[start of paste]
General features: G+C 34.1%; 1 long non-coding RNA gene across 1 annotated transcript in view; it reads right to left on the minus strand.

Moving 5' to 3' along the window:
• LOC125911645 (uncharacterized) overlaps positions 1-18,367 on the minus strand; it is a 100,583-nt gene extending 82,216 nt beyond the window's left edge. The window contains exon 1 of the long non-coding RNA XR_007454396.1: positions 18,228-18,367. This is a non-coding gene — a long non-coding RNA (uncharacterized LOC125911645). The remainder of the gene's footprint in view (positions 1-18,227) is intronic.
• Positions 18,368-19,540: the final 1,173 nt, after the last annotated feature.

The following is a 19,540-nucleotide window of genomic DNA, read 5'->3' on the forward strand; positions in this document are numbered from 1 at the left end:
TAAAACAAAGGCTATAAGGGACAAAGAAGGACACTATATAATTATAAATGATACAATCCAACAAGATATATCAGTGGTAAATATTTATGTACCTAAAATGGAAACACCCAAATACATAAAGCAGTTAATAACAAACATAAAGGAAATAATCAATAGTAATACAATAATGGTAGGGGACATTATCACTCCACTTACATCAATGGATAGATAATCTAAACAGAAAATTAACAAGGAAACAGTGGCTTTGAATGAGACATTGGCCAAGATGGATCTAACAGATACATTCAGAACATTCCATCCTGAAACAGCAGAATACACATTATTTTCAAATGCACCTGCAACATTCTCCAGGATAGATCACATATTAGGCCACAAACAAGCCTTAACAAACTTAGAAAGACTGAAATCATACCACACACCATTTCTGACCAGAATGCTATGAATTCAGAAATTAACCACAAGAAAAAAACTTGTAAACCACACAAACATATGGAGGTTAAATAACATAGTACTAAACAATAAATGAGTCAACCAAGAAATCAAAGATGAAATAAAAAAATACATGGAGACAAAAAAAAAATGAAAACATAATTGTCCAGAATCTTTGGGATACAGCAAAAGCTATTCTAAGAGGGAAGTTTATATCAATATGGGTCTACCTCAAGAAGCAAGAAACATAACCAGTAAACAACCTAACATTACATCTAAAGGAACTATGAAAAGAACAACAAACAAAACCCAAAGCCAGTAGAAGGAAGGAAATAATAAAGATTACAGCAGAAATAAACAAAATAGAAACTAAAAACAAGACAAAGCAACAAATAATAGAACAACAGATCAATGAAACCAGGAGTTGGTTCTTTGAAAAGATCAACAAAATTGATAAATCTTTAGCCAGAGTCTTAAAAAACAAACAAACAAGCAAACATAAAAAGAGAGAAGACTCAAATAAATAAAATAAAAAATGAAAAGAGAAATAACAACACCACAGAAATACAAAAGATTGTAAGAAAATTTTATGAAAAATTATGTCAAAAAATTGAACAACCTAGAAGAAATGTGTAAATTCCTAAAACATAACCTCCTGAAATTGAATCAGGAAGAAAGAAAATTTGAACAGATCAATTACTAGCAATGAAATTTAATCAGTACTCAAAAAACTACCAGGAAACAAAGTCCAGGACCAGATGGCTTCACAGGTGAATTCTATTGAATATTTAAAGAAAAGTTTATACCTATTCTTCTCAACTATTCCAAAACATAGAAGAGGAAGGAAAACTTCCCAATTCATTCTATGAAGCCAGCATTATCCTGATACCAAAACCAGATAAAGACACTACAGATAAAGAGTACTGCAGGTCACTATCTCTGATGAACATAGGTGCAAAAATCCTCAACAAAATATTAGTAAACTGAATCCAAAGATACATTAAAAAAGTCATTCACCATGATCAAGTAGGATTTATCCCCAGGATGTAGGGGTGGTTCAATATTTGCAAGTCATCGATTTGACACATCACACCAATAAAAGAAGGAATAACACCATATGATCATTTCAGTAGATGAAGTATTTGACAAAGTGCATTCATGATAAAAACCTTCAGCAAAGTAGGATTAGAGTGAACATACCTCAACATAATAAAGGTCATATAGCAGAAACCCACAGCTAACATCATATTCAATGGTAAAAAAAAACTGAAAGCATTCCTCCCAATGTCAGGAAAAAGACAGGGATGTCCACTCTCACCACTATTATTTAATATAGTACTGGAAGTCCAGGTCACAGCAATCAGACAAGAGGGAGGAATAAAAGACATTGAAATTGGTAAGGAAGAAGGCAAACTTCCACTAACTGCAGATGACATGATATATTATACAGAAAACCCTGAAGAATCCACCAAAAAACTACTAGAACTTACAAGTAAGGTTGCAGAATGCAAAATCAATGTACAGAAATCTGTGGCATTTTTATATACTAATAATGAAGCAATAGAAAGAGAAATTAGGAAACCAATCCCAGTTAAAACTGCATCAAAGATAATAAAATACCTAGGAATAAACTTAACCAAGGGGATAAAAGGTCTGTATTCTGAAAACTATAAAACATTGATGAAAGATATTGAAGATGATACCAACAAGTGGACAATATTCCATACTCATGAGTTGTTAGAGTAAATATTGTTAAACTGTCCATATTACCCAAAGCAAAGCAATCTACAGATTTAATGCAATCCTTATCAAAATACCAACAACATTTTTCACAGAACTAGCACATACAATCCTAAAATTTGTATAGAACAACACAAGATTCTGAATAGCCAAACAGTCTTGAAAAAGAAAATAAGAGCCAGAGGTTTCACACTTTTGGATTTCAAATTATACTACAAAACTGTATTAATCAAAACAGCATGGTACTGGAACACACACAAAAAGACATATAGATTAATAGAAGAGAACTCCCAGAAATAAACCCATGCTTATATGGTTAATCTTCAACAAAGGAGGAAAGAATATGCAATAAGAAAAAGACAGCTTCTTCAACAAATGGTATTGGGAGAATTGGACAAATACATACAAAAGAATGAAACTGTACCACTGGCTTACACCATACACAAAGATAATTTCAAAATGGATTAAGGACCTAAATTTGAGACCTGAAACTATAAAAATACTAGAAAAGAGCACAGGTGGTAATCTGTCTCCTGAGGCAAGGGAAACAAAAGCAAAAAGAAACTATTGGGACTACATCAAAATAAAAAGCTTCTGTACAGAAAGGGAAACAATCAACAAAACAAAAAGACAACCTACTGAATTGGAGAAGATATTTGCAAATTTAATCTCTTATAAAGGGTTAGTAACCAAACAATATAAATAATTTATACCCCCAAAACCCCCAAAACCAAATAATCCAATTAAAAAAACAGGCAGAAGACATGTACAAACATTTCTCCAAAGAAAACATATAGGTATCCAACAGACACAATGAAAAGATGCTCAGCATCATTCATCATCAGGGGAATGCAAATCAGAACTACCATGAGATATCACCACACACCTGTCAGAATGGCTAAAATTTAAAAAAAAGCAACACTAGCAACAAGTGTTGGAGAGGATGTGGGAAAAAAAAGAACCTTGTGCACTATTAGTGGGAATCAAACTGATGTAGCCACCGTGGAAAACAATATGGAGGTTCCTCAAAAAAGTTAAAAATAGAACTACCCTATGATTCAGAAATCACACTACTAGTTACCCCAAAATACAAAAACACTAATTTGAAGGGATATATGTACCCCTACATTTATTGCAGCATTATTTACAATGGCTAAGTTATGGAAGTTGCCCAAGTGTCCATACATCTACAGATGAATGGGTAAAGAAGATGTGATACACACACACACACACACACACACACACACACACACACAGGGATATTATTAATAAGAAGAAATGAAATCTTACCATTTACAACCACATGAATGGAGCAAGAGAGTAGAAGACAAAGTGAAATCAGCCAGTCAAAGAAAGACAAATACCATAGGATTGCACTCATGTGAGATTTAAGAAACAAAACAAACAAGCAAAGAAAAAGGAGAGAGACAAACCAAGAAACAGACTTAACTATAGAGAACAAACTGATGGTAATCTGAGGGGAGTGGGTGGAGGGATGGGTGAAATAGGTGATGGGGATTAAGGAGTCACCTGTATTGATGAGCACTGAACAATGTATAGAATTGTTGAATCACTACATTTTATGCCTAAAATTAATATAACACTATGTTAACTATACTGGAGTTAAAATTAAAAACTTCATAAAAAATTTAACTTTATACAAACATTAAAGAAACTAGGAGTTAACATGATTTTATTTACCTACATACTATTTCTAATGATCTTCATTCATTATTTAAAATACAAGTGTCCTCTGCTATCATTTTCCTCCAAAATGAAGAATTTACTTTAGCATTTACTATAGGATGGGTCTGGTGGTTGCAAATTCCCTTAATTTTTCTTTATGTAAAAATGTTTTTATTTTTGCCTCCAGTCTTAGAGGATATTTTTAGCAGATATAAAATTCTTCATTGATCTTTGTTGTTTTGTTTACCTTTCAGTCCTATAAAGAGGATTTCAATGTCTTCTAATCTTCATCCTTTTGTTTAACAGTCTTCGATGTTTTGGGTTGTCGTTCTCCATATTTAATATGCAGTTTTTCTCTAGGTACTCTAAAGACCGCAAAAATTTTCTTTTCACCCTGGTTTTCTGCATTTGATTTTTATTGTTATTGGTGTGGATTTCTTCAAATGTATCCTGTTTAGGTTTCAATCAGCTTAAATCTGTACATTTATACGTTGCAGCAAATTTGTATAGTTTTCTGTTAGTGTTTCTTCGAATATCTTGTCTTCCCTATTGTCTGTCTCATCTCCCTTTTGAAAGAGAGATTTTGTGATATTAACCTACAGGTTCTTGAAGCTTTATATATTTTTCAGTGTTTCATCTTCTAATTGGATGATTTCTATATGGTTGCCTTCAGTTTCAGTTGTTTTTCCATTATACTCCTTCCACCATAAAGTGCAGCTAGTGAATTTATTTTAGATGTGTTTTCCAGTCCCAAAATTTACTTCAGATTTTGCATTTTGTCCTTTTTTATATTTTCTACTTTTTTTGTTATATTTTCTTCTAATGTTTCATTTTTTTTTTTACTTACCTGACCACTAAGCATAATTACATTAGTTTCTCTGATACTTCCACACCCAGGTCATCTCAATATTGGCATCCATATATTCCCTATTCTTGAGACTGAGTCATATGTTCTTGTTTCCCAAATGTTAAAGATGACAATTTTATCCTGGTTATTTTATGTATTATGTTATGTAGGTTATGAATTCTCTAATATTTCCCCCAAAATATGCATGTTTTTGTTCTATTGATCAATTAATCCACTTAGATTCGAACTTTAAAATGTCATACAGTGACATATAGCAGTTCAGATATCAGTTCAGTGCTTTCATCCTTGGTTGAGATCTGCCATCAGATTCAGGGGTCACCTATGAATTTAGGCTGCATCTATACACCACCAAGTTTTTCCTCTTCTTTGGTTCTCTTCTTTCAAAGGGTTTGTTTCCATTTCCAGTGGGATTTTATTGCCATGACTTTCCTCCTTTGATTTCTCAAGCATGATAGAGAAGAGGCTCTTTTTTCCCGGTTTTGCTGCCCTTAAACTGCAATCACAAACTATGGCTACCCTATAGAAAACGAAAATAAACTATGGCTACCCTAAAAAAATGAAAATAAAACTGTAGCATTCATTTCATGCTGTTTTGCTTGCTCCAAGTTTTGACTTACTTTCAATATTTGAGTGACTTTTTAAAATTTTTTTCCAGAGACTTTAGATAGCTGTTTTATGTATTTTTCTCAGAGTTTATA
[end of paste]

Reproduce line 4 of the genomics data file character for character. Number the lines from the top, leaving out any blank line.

• Positions 18,368-19,540: the final 1,173 nt, after the last annotated feature.